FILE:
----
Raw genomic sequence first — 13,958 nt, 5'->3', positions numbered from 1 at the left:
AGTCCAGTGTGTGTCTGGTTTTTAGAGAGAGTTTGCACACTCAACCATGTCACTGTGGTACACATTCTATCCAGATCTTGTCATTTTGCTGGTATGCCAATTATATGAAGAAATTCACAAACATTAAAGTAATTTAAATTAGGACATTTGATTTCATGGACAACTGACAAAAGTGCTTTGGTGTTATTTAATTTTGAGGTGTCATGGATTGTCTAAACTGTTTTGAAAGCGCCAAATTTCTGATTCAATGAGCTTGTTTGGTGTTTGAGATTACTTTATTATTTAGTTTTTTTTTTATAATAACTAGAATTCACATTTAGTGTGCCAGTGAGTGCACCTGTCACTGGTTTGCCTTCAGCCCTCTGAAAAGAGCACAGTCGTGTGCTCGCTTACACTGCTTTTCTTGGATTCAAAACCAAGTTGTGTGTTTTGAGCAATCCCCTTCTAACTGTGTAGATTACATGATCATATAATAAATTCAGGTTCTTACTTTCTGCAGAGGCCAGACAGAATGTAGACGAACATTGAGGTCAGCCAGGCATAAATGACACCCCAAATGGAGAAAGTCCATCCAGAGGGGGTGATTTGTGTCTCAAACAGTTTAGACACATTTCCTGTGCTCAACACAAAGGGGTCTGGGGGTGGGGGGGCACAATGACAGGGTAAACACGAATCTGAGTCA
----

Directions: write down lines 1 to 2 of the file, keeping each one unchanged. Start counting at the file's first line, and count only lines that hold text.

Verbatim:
Raw genomic sequence first — 13,958 nt, 5'->3', positions numbered from 1 at the left:
AGTCCAGTGTGTGTCTGGTTTTTAGAGAGAGTTTGCACACTCAACCATGTCACTGTGGTACACATTCTATCCAGATCTTGTCATTTTGCTGGTATGCCAATTATATGAAGAAATTCACAAACATTAAAGTAATTTAAATTAGGACATTTGATTTCATGGACAACTGACAAAAGTGCTTTGGTGTTATTTAATTTTGAGGTGTCATGGATTGTCTAAACTGTTTTGAAAGCGCCAAATTTCTGATTCAATGAGCTTGTTTGGTGTTTGAGATTACTTTATTATTTAGTTTTTTTTTTATAATAACTAGAATTCACATTTAGTGTGCCAGTGAGTGCACCTGTCACTGGTTTGCCTTCAGCCCTCTGAAAAGAGCACAGTCGTGTGCTCGCTTACACTGCTTTTCTTGGATTCAAAACCAAGTTGTGTGTTTTGAGCAATCCCCTTCTAACTGTGTAGATTACATGATCATATAATAAATTCAGGTTCTTACTTTCTGCAGAGGCCAGACAGAATGTAGACGAACATTGAGGTCAGCCAGGCATAAATGACACCCCAAATGGAGAAAGTCCATCCAGAGGGGGTGATTTGTGTCTCAAACAGTTTAGACACATTTCCTGTGCTCAACACAAAGGGGTCTGGGGGTGGGGGGGCACAATGACAGGGTAAACACGAATCTGAGTCA